Education ForumScience Education

Challenge faculty to transform STEM learning

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Science  16 Oct 2015:
Vol. 350, Issue 6258, pp. 281-282
DOI: 10.1126/science.aab0933

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Summary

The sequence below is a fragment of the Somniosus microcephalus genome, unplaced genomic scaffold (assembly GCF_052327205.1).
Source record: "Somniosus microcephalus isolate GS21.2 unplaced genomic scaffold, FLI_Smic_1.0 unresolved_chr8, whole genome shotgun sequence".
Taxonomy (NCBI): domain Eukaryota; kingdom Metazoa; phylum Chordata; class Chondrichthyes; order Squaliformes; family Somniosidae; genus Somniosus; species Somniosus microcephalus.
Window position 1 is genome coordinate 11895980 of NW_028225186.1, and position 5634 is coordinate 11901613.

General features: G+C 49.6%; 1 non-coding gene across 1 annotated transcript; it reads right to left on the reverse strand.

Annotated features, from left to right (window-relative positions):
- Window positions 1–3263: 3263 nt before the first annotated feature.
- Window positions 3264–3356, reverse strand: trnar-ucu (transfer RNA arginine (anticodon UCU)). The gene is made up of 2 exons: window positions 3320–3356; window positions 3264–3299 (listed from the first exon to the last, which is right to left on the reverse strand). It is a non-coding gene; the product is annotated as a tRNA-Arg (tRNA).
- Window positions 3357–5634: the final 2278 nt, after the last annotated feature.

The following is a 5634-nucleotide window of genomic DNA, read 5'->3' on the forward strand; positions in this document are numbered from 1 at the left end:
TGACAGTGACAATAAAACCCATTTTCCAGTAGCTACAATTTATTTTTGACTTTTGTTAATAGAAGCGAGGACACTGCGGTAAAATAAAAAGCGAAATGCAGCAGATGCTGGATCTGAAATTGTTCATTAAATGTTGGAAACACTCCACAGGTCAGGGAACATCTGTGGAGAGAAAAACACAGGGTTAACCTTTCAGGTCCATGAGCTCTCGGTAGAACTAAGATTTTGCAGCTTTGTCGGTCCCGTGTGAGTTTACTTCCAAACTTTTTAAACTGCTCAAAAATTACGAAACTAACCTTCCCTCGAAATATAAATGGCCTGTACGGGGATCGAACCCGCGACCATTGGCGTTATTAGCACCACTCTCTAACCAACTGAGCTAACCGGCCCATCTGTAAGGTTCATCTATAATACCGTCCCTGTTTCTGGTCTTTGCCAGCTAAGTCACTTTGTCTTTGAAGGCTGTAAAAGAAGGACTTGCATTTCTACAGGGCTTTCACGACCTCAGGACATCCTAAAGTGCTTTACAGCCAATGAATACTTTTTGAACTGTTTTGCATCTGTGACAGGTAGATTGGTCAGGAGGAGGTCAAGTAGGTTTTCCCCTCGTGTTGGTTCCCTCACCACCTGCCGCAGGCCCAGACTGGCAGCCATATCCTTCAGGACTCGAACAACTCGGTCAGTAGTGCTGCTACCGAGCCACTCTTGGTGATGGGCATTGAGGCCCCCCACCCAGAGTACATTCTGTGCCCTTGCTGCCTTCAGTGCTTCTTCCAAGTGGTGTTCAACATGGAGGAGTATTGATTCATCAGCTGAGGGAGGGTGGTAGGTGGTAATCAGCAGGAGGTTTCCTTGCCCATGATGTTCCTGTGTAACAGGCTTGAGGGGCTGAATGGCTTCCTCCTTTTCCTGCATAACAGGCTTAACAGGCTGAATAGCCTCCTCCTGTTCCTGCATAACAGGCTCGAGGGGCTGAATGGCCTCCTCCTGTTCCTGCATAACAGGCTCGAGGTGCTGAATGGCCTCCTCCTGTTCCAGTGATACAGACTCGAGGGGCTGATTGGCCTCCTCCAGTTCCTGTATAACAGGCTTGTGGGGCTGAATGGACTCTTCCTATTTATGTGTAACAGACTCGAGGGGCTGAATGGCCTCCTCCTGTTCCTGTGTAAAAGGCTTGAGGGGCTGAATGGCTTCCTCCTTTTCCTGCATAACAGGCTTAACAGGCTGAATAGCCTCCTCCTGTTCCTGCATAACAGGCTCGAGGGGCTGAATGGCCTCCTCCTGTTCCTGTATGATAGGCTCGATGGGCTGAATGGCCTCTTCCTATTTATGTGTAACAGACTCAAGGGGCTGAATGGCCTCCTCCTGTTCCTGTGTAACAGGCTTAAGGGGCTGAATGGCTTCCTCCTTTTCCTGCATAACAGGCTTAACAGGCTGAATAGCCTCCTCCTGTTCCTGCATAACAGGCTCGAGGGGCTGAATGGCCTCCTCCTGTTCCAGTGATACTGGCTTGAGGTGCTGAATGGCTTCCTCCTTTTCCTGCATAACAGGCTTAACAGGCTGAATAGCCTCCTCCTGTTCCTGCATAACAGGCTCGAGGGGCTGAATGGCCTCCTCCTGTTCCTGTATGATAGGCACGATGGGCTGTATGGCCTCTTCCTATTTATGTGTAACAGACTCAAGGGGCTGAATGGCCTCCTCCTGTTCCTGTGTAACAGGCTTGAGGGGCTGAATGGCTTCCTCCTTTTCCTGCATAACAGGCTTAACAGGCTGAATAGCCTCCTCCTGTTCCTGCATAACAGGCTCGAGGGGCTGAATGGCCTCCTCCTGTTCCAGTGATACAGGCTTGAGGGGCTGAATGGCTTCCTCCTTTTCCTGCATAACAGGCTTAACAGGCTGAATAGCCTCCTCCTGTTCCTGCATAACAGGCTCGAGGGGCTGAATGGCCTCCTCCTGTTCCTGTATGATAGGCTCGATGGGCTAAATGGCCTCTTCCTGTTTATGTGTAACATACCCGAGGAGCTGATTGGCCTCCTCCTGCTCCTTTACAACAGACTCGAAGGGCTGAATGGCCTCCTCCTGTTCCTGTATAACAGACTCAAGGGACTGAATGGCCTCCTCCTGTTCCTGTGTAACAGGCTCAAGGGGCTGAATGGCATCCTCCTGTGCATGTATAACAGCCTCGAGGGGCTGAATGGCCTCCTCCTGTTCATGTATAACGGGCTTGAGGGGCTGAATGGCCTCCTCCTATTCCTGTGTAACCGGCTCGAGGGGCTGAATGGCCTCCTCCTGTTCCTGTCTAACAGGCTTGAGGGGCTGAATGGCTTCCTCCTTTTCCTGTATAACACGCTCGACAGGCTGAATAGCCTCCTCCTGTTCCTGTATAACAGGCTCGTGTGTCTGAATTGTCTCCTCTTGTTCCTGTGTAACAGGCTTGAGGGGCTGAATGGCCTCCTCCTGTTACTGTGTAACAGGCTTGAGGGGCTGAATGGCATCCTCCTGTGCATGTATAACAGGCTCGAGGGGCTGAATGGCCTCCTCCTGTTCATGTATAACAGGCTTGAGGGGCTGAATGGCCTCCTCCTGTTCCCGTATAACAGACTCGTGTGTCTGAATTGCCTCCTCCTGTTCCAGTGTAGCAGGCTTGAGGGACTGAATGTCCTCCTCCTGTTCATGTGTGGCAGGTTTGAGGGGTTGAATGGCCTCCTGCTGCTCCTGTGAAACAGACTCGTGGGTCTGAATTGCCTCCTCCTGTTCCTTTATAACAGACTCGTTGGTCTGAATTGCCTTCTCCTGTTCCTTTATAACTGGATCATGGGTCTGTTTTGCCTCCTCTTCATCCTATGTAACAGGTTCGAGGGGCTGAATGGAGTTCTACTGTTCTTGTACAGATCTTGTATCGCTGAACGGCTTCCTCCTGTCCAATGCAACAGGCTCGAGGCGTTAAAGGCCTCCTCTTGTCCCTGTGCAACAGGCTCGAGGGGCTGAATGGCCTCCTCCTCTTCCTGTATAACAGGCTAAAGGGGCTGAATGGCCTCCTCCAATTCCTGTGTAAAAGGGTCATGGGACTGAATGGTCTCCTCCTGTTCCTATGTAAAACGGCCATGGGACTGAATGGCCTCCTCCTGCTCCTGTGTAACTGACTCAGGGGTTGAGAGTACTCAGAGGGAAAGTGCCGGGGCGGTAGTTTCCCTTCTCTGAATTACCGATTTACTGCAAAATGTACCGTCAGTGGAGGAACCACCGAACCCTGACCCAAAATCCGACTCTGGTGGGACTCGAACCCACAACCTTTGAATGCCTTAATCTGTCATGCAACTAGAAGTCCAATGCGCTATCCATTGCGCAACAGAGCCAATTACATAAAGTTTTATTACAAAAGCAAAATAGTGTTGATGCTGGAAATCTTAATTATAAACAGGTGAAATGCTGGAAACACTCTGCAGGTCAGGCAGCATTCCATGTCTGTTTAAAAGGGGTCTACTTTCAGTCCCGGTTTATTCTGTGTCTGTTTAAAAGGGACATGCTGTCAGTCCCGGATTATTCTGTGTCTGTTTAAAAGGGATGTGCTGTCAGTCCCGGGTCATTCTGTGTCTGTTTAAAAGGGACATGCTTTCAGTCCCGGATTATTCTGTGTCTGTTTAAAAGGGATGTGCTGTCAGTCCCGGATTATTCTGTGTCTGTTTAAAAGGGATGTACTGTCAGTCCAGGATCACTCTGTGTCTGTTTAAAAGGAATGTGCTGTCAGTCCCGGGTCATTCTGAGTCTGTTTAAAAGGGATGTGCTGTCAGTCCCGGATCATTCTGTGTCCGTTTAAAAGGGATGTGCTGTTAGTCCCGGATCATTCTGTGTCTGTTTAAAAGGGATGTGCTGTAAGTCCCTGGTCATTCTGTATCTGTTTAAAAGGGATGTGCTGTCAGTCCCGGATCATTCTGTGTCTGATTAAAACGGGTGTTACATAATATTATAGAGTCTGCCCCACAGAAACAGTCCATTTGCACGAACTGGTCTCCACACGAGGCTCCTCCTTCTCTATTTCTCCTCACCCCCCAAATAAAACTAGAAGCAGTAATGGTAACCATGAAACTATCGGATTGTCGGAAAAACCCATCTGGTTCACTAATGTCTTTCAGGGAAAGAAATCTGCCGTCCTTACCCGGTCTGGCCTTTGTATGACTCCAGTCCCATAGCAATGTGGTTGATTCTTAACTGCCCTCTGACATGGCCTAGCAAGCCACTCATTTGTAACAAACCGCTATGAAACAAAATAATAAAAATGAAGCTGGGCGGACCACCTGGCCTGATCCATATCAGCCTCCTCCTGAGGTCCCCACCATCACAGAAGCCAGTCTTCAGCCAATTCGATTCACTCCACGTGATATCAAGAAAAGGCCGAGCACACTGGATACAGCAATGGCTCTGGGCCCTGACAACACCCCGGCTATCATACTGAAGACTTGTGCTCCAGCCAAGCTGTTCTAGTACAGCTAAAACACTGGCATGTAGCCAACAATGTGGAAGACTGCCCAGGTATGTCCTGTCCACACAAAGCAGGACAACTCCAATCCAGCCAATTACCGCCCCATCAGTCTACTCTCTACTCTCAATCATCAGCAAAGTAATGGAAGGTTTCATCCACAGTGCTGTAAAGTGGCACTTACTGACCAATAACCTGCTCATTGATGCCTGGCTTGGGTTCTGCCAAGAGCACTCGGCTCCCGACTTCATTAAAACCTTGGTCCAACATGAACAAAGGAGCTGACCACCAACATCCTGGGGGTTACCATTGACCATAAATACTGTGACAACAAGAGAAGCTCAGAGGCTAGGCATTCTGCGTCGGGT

Models for higher education in science, technology, engineering, and mathematics (STEM) are under pressure around the world. Although most STEM faculty and practicing scientists have learned successfully in a traditional format, they are the exception, not the norm, in their success. Education should support a diverse population of students in a world where using knowledge, not merely memorizing it, is becoming ever more important. In the United States, which by many measures is a world leader in higher education, the President's Council of Advisors on Science and Technology (PCAST) recommended sweeping changes to the first 2 years of college, which are critical for recruitment and retention of STEM students (1). Although reform efforts call for evidence-based pedagogical approaches, supportive learning environments, and changes to faculty teaching culture and reward systems, one important aspect needs more attention: changing expectations about what students should learn, particularly in college-level introductory STEM courses. This demands that faculty seriously discuss, within and across disciplines, how they approach their curricula.